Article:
The primary efficacy outcome was the incidence of the adjudicated composite of recurrent symptomatic VTE or VTE-related death. Recurrent VTE included fatal or nonfatal PE and DVT. Causes of death were classified as related to VTE, cardiovascular disease, bleeding, or other causes. PE was considered the cause of death if there was objective documentation, or if death could not be attributed to another documented cause and PE could not be ruled out.

The primary safety outcome was adjudicated major bleeding and the secondary safety outcome was the composite of major bleeding and clinically relevant non-major (CRNM) bleeding. Major bleeding was defined as overt bleeding associated with a decrease in the hemoglobin level of ≥ 2 g/dL, requiring the transfusion of ≥ 2 units of blood, occurring into a critical site (intracranial, intraspinal, intraocular, pericardial, intra-articular, intramuscular with compartment syndrome, or retroperitoneal), or contributing to death. CRNM bleeding was defined as overt bleeding not meeting the criteria for major bleeding but associated with medical intervention, contact with a physician, interruption of the study drug, or discomfort or impairment in carrying out activities of daily life. The criteria for the diagnosis and adjudication of all outcomes have been previously reported [11].

Finally, a population PK analysis was conducted to characterize apixaban exposure in patients treated for VTE as published previously [9].

Statistical Analysis

All efficacy analyses included data for patients in the intention-to-treat population for whom the outcome status at 6 months was documented. Patients with missing endpoint events were excluded from the efficacy analysis. All safety analyses included data obtained from treated patients during the study treatment period, defined as the time from the administration of the first dose until 48 h after the last dose was administered.

For each subgroup, the relative risk (RR) and 95% confidence intervals (CIs) were calculated using the Cochran–Mantel–Haenszel test, stratified by index event strata. The 95% CIs for single event rates were calculated on the basis of the Wald asymptotic confidence limits. P values for interaction were based on a logistic model using Wald’s chi-square test.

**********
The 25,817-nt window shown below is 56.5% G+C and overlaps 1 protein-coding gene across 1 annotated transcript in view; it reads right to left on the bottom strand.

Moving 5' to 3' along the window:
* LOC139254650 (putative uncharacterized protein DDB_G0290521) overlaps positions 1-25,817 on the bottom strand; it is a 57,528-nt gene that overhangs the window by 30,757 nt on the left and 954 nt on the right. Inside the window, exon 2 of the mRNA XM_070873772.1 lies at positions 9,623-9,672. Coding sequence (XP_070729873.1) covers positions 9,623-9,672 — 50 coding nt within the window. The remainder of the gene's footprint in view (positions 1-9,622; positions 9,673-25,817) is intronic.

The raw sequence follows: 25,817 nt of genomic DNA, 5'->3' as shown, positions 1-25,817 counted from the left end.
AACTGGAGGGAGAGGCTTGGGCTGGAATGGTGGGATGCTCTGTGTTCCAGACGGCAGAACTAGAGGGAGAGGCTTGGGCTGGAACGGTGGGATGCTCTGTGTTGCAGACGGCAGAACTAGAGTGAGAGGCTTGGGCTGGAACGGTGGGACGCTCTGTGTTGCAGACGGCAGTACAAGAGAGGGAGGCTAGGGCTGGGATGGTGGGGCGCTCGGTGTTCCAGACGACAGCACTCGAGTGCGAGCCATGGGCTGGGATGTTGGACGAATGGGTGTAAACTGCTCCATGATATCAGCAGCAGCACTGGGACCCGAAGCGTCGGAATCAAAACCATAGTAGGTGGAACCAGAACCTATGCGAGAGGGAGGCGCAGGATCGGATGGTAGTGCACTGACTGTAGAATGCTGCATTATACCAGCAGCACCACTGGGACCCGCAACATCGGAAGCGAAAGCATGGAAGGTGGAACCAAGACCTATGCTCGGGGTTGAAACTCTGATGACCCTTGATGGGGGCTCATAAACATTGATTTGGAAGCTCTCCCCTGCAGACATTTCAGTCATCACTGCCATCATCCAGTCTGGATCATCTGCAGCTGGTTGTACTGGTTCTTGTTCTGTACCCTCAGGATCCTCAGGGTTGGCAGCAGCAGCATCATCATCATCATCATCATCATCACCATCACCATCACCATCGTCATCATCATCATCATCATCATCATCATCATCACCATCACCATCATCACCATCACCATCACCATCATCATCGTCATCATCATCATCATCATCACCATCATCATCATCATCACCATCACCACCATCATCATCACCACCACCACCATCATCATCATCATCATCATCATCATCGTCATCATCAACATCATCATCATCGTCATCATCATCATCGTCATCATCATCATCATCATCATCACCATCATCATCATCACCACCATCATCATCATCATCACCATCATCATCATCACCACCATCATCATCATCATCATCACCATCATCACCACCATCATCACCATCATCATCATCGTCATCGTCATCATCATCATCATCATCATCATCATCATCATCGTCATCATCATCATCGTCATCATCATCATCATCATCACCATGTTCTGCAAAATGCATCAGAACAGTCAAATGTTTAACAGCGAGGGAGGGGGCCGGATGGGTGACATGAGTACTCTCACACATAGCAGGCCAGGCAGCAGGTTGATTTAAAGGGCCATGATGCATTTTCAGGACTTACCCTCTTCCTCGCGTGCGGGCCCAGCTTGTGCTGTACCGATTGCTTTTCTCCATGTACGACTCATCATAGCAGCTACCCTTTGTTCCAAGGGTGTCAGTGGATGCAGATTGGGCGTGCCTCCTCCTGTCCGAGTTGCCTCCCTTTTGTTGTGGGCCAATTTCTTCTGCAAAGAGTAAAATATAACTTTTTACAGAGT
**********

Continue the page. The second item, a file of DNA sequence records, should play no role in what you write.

Using the published population PK analysis of apixaban in patients undergoing VTE treatment, steady-state daily (0–24 h) exposure was predicted for each patient using the empirical Bayes’ prediction of their oral clearance value from the final population PK model and total daily dosage of apixaban, and was summarized by body weight category [9].

Results

Patient Population and Baseline Characteristics

Of the 5395 patients who were randomized and included in the safety population of AMPLIFY, 5384 and 5359 patients had recorded body weight and BMI, respectively. The ranges of body weight and BMI for the trial were 28.9–222.0 kg and 12.5–71.8 kg/m2, respectively. Among these patients, 290 had a body weight ≥ 120 kg and 263 had a BMI > 40 kg/m2. The baseline demographics and clinical characteristics of patients by body weight group are shown in Table 1. Patients in the ≥ 120 kg group were younger than those in lower body weight groups and were less likely to be female than those in the ≤ 60 and > 60 to < 100 kg body weight groups. As expected, mean BMI increased across body weight groups. Creatinine clearance was normal in most patients who weighed ≥ 100 to < 120 or ≥ 120 kg. The clinical presentation of VTE did not differ by body weight group; however, patients weighing ≥ 100 to < 120 or ≥ 120 kg were more likely to have had a previous VTE than those in lower weight groups. There was an increase in the percentage of patients with diabetes, hypercholesterolemia, and hypertension with increasing body weight.

Table 1 Baseline demographic and clinical characteristics by body weight category (n = 5384)

The baseline demographic and clinical characteristics of patients by BMI category are shown in Table 2. Similar trends were seen across BMI groups as for body weight groups with some exceptions: age was similar among BMI groups and patients were more likely to be female in higher BMI groups.

Table 2 Baseline demographic and clinical characteristics by BMI category (n = 5359)

Efficacy and Safety Outcomes

The rates of recurrent VTE or VTE-related death were similar between apixaban-treated and enoxaparin/warfarin-treated patients across body weight groups (Fig. 1a). The RRs (95% CI) for the ≤ 60, > 60 to < 100, and ≥ 100 to < 120 kg groups were 0.63 (0.23, 1.72), 0.99 (0.65, 1.50), and 0.77 (0.34, 1.72), respectively. The ≥ 120 kg group had the lowest RR: 0.20 (95% CI 0.02, 1.72). No treatment by body weight interaction was observed (Pinteraction = 0.44).